Flow Of Costs

AAA

DEFINITION of 'Flow Of Costs'

Refers to the manner in which costs move through a firm. Typically, the flow of costs is relevant to a manufacturing environment where accountants must quantify what costs are in raw materials, work in process, finished goods inventory and cost of goods sold. Flow of costs does not only apply to inventory, but also to factors in other processes to which a cost is attached such as labor and overhead.

INVESTOPEDIA EXPLAINS 'Flow Of Costs'

There are several methods for accounting for the flow of costs. These include LIFO (last in, first out), FIFO (first in, first out), specific identification and weighted-average cost. U.S. GAAP financial reporting standards require that companies that use the LIFO method report the difference between that method and FIFO in a line item called LIFO reserve. This allows analysts to readily compare firms using different cost flow assumptions.



RELATED TERMS
  1. Last In, First Out - LIFO

    An asset-management and valuation method that assumes that assets ...
  2. Inventory

    The raw materials, work-in-process goods and completely finished ...
  3. Generally Accepted Accounting Principles ...

    The common set of accounting principles, standards and procedures ...
  4. First In, First Out - FIFO

    An asset-management and valuation method in which the assets ...
  5. Cost Of Goods Sold - COGS

    The direct costs attributable to the production of the goods ...
  6. Carrying Cost Of Inventory

    This is the cost a business incurs over a certain period of time, ...
RELATED FAQS
  1. When might an analyst take an overweight position in a particular stock?

    An analyst may take an overweight position in a stock when he has a high degree of conviction that the stock will outperform. ... Read Full Answer >>
  2. What is the difference the operating cash flow ratio and solvency ratio?

    The operating cash flow ratio and the solvency ratio are two different measures used in fundamental analysis of a company. ... Read Full Answer >>
  3. How can I calculate the operating cash flow ratio on Excel?

    The operating cash flow ratio measures a company's short-term liquidity by relating its operational cash flow to its current ... Read Full Answer >>
  4. Which financial statement can I find noncurrent assets on?

    The value of a company's noncurrent assets is located on its balance sheet. Noncurrent assets are a company's resources that ... Read Full Answer >>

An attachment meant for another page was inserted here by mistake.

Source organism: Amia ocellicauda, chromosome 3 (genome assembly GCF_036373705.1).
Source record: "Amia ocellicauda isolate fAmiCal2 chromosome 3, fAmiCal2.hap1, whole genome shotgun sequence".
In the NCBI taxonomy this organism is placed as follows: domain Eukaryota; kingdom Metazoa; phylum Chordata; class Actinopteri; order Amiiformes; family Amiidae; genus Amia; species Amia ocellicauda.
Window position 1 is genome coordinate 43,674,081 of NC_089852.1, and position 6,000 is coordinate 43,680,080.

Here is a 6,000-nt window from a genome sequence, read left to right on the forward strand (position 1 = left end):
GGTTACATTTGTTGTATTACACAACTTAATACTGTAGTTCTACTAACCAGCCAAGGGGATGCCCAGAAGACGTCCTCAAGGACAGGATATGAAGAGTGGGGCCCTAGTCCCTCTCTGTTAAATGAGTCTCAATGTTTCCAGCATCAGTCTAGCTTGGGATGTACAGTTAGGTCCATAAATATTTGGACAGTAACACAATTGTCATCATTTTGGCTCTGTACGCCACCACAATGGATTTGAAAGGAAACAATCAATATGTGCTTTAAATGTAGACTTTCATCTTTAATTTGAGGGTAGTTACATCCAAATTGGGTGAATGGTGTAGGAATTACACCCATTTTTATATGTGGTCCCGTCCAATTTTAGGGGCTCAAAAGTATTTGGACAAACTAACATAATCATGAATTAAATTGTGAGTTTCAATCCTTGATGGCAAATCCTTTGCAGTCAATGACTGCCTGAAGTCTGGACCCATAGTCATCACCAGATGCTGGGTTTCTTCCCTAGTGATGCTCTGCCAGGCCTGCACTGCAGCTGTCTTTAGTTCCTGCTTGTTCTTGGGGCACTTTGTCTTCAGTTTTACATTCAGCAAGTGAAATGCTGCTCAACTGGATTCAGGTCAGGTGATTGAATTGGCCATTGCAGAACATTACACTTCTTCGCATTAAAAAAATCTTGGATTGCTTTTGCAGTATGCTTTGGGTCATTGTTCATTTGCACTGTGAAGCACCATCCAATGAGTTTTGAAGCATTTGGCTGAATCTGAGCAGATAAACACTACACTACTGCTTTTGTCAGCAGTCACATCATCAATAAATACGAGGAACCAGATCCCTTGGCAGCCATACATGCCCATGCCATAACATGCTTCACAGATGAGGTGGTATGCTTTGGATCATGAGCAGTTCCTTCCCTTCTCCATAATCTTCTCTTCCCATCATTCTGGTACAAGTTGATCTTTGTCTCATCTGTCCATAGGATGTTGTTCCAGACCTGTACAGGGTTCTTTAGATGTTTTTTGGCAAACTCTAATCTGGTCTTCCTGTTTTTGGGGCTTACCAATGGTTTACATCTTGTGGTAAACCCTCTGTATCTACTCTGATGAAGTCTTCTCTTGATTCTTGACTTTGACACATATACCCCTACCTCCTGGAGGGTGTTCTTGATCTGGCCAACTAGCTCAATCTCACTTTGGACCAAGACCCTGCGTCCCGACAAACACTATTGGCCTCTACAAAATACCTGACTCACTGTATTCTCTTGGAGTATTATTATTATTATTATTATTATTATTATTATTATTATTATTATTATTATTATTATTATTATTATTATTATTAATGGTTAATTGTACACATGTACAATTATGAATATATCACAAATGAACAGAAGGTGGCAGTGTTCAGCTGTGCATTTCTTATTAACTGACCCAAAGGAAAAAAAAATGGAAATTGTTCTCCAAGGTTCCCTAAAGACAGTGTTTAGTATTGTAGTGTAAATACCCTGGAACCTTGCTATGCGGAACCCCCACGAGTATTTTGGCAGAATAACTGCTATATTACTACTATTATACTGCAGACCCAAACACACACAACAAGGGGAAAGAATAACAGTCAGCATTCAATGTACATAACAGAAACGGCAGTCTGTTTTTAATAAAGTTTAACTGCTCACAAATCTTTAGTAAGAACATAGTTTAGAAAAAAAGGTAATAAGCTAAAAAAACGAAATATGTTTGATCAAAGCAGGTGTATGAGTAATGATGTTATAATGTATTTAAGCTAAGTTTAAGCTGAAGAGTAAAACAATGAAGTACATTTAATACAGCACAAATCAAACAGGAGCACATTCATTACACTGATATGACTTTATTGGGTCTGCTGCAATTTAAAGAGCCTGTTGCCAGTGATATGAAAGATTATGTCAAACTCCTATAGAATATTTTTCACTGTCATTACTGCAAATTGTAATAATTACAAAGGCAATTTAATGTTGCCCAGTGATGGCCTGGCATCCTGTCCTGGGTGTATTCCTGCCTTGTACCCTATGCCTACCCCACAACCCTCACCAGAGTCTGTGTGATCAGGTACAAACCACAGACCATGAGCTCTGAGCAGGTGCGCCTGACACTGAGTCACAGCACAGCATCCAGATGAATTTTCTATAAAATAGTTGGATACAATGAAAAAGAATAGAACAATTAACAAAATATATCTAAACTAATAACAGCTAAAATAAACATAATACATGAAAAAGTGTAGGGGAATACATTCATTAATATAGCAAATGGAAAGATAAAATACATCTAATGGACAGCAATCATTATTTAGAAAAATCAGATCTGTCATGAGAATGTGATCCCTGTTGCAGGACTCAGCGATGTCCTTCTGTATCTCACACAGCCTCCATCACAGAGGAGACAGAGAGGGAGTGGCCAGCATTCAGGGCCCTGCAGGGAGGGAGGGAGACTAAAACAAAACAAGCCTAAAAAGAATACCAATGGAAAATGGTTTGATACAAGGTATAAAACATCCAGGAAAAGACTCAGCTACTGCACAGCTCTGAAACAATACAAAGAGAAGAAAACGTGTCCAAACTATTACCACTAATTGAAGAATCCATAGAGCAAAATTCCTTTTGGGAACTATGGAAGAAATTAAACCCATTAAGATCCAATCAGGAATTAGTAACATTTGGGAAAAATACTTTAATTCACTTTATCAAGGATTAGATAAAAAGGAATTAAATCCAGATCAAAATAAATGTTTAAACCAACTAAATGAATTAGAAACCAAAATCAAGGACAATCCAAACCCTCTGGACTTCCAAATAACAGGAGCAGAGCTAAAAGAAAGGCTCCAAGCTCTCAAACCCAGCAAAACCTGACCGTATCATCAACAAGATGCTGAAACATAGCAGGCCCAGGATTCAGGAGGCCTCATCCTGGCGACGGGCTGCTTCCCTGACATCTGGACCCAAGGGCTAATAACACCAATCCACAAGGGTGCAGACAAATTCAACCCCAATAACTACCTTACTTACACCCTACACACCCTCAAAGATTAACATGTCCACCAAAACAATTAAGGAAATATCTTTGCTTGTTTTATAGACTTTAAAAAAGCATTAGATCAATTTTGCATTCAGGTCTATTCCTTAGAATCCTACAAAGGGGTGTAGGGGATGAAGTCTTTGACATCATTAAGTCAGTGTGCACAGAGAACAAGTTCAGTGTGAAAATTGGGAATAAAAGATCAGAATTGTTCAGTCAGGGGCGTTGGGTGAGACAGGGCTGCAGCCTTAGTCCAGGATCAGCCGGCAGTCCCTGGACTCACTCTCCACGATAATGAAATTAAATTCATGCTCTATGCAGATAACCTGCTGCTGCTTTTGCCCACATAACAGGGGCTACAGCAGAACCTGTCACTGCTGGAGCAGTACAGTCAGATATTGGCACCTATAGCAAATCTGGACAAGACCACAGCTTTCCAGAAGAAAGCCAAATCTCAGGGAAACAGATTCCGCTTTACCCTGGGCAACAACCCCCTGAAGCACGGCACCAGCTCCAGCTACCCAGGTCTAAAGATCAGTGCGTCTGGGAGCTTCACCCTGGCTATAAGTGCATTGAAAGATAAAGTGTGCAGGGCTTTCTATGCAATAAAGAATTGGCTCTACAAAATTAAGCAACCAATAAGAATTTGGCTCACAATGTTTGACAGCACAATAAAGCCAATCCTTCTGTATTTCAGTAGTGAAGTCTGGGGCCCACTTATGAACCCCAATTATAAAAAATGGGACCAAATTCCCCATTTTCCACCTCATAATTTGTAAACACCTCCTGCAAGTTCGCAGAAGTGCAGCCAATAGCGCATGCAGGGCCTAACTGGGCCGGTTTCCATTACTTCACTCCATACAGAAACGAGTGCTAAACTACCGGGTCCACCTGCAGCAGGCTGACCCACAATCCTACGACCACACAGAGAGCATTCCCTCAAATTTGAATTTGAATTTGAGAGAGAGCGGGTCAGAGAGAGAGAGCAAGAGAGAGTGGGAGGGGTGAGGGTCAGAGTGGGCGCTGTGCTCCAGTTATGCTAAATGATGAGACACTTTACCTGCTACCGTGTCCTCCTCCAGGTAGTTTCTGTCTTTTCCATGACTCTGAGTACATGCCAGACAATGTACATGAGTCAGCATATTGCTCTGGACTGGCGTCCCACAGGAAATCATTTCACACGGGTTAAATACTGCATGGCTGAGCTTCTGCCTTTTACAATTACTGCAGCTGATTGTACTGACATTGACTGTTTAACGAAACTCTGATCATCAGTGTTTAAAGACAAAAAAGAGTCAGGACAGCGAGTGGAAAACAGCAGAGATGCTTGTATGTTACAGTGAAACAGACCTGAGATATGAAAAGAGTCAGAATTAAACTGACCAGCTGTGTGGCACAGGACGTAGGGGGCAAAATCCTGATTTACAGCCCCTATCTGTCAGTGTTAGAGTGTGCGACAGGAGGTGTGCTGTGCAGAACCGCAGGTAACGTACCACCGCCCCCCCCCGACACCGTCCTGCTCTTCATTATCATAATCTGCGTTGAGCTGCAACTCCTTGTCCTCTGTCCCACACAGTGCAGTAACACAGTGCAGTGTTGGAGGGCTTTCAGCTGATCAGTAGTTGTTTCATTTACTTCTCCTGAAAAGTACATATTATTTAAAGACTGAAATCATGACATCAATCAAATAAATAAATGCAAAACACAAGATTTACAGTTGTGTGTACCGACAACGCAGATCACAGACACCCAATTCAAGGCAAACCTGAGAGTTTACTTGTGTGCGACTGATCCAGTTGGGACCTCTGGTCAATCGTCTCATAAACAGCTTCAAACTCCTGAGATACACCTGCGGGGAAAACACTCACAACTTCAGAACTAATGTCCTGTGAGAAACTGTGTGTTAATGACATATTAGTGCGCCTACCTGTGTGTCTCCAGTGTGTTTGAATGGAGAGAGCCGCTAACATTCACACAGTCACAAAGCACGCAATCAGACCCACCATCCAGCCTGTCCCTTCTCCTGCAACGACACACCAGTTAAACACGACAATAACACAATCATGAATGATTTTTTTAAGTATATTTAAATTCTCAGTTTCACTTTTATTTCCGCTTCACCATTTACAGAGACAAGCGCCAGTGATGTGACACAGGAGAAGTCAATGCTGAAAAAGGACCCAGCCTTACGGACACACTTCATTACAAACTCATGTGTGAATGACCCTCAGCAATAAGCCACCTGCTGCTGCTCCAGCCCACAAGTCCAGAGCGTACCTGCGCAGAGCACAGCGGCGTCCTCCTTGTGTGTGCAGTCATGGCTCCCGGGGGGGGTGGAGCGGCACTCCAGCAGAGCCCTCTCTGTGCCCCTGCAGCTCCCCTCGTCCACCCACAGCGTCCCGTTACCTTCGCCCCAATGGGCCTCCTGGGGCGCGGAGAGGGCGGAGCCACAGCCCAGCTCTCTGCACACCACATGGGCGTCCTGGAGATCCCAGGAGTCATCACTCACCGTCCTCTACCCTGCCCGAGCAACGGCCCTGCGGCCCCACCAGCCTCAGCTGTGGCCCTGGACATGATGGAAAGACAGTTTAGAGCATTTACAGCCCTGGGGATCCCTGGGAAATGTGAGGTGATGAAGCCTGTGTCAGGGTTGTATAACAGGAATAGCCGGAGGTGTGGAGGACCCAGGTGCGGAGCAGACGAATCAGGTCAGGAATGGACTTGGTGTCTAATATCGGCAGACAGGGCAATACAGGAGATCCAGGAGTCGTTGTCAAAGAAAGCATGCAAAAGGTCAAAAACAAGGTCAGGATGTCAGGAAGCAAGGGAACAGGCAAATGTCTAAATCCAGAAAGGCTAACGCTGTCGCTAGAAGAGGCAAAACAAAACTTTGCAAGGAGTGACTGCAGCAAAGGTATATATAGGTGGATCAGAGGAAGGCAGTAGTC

5. What is the difference between noncurrent assets and noncurrent liabilities?

    Noncurrent assets are a company's assets that are not expected to be liquidated within one fiscal year, while noncurrent ... Read Full Answer >>
  6. What are some common examples of noncurrent assets?

    Noncurrent assets are not expected to be liquidated within one year. Some common examples of noncurrent assets are tangible ... Read Full Answer >>
Related Articles
  1. Investing Basics

    The Working Capital Position

    Learn how to correctly analyze a company's liquidity and beat the average investor.
  2. Fundamental Analysis

    Inventory Valuation For Investors: FIFO And LIFO

    We go over these methods of calculating this component of the balance sheet, and how the choice affects the bottom line.
  3. Investing Basics

    Understanding The Cash Conversion Cycle

    Find out how a simple calculation can help you uncover the most efficient companies.
  4. Entrepreneurship

    In Small Business, Success Is Spelled With 5 "C"s

    Incorporating these steps will help your business thrive in a competitive market.
  5. Markets

    What Is A Cash Flow Statement?

    Learn how the CFS relates to the balance sheet and income statement as a part of a company's financial reports.
  6. Markets

    Company Survival: Cash Conversion Cycle Is Key

    Find out how to use this figure to analyze a firm's financial condition.
  7. Charts & Patterns

    Are These the Top 3 Value Stocks of 2015?

    A look at three value plays for the long-term investor.
  8. Fundamental Analysis

    Investment Banks: Not a Good Bet Right Now?

    Investment banks might appear safe to investors at the moment, but they're probably more dangerous than advertised.
  9. Entrepreneurship

    The Story Behind Apple's Success

    The marketing helps, and the media and fan frenzy never hurt; but it is the quality of the products that drive Apple's success.
  10. Investing

    Why International Diversification Matters Today

    Given the breadth and diversity of the U.S. economy and market, many U.S. investors feel comfortable keeping their money within U.S. borders.

You May Also Like

Hot Definitions
  1. Coupon

    The interest rate stated on a bond when it's issued. The coupon is typically paid semiannually. This is also referred to ...
  2. Redemption

    The return of an investor's principal in a fixed income security, such as a preferred stock or bond; or the sale of units ...
  3. Standard Error

    The standard deviation of the sampling distribution of a statistic. Standard error is a statistical term that measures the ...
  4. Capital Stock

    The common and preferred stock a company is authorized to issue, according to their corporate charter. Capital stock represents ...
  5. Unearned Revenue

    When an individual or company receives money for a service or product that has yet to be fulfilled. Unearned revenue can ...
Trading Center